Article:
Given this, the starting point for new reforms should be the lessons of the 2017 Doklam crisis between India and China. For example, the unrealisable two-front war thinking failed the Doklam test. Since India was not prepared for even peace-time escalation beyond the tactical face-off, Prime Minister Narendra Modi sought peace with President Xi Jinping at Wuhan in April 2018. Considering that most of the army’s new formations including 17 corps have been raised consequent to the acceptance of two-front war formulation, did these raisings make any difference to the Doklam outcome? Clearly not; worse, a newly-raised division of 17 corps meant for China was actually on deployment against Pakistan during the crisis. The Indian Army is simply unable to get over its Pakistan fixation.

While abandoning the two-front war thinking, the Indian military should seek acquisitions based upon defined threats and stop open-ended capability-building. The latter is done by major powers which have global geopolitical interests, vibrant defence-industrial complexes and excellent warfare and defence centres. India has none of these.

The other lesson of Doklam is that the future of warfare is not war, but successful military coercion. I have often heard senior military officers say that China will not go to war with India. Of course, China will not go to war with India because it is able to accomplish its objectives by military coercion. Two examples of successful military coercion by China would help make this point — the South China Sea against the US, and Doklam against India. When Indian generals say that there will be no repeat of the 1962 war, China tells India to forget 1962. China is right. Repeat of 1962 will not happen for two reasons: PLA’s focus is on military coercion in peace-time, and non-contact war, if needed.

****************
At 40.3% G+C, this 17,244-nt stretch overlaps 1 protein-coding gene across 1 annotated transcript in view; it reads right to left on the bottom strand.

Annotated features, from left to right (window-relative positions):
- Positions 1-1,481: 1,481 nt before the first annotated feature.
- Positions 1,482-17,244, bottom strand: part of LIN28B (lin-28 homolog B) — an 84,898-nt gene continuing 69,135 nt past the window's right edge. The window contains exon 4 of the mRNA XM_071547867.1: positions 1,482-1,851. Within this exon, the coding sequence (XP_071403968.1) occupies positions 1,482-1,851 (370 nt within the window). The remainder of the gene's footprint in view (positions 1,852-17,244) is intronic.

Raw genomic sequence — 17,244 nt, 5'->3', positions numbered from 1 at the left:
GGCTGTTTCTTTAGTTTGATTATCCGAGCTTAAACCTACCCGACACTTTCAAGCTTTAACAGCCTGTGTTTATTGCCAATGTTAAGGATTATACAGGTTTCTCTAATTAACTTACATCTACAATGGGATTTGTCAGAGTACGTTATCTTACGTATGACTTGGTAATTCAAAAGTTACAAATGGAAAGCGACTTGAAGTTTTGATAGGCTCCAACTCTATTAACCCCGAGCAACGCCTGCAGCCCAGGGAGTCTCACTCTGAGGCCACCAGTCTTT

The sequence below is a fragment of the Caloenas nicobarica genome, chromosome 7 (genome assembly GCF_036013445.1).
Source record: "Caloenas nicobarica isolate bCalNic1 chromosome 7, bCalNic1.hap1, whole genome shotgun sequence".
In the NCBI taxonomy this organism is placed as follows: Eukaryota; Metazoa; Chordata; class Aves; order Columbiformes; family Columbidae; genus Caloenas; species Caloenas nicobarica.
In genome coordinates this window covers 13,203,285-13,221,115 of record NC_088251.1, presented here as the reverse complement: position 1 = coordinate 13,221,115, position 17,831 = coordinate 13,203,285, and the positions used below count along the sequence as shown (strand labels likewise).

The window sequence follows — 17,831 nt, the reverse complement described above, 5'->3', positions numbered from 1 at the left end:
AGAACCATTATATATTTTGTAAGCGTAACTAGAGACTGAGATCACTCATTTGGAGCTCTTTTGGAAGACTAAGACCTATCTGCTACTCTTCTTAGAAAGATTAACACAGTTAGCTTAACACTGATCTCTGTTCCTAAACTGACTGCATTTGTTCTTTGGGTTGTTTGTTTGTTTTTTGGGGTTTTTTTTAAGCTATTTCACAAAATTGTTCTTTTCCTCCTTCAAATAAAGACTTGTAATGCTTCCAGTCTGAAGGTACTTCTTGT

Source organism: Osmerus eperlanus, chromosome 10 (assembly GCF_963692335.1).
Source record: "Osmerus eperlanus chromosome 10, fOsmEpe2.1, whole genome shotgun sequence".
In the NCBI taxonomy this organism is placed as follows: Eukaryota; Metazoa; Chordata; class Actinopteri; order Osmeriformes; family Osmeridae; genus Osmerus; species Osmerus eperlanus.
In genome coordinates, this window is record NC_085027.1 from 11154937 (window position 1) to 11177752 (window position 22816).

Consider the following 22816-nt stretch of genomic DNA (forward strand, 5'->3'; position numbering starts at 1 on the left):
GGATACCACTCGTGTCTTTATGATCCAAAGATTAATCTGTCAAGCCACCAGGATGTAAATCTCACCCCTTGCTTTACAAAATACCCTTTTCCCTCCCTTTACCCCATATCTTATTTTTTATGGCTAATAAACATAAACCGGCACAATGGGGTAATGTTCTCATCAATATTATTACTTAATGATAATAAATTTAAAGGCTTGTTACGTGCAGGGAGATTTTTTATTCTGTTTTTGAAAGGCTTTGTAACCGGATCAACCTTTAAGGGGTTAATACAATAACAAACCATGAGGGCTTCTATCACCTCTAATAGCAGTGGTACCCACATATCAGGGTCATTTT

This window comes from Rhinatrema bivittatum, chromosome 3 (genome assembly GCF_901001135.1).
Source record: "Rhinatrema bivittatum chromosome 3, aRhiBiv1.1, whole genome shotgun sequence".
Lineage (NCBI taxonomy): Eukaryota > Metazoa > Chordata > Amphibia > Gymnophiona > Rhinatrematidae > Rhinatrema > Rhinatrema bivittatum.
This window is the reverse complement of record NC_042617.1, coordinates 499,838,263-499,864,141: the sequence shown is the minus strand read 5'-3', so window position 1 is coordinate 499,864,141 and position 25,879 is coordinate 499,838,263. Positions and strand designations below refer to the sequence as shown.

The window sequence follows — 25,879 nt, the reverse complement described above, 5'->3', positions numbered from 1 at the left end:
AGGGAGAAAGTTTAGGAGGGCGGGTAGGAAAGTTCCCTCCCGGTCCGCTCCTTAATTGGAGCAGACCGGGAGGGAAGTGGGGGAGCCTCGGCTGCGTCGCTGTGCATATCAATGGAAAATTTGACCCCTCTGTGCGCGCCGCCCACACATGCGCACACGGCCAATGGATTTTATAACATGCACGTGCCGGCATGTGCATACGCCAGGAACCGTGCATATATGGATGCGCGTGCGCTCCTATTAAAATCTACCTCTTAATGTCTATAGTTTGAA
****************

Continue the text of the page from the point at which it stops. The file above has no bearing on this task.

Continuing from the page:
The key to beat military coercion is by developing credible peace-time deterrence. In this, the Army, through its border management, would play a critical role. However, the air force should be in the doctrinal loop since it would be the lead service in actual land warfare. This was the mistake made by India during the Doklam crisis. The Air Headquarters was brought into the picture well after the Army had entered into the face-off with the Chinese troops. If India had a joint land doctrine for peace-time deterrence and war-fighting for continental defence, it might not have started the Doklam crisis by blocking the Chinese road construction party.

Thus, the requirement for joint doctrine in peace and war cannot be over-emphasised. As part of the 2015 military reforms, all PLA think-tanks have been bought under the Academy of Military Sciences. These include those devoted to the science and art of warfare and futuristic warfare where Artificial Intelligence (robotics, autonomy and human-machine interface) is set to play a significant role in addition to simulations. The Academy’s strength has risen from 1,000 to more than 10,000 officers. Technology can only be exploited optimally in warfare with joint doctrines for peace and war. 

This is how reforms happen, through deliberation and consultation over a period of time; not by cherry-picking ideas from all over the world and superimposing them on existing structures.